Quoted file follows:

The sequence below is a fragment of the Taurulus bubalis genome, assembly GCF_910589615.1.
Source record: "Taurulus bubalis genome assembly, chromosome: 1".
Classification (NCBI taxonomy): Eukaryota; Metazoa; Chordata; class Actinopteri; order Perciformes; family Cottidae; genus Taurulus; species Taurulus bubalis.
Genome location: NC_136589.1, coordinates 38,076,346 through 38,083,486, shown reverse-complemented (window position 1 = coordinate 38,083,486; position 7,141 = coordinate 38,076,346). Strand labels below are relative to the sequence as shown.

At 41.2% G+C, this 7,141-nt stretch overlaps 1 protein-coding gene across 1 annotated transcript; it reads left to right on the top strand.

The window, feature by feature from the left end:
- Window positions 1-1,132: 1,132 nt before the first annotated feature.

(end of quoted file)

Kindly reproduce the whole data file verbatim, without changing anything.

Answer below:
The sequence below is a fragment of the Taurulus bubalis genome, assembly GCF_910589615.1.
Source record: "Taurulus bubalis genome assembly, chromosome: 1".
Classification (NCBI taxonomy): Eukaryota; Metazoa; Chordata; class Actinopteri; order Perciformes; family Cottidae; genus Taurulus; species Taurulus bubalis.
Genome location: NC_136589.1, coordinates 38,076,346 through 38,083,486, shown reverse-complemented (window position 1 = coordinate 38,083,486; position 7,141 = coordinate 38,076,346). Strand labels below are relative to the sequence as shown.

At 41.2% G+C, this 7,141-nt stretch overlaps 1 protein-coding gene across 1 annotated transcript; it reads left to right on the top strand.

The window, feature by feature from the left end:
- Window positions 1-1,132: 1,132 nt before the first annotated feature.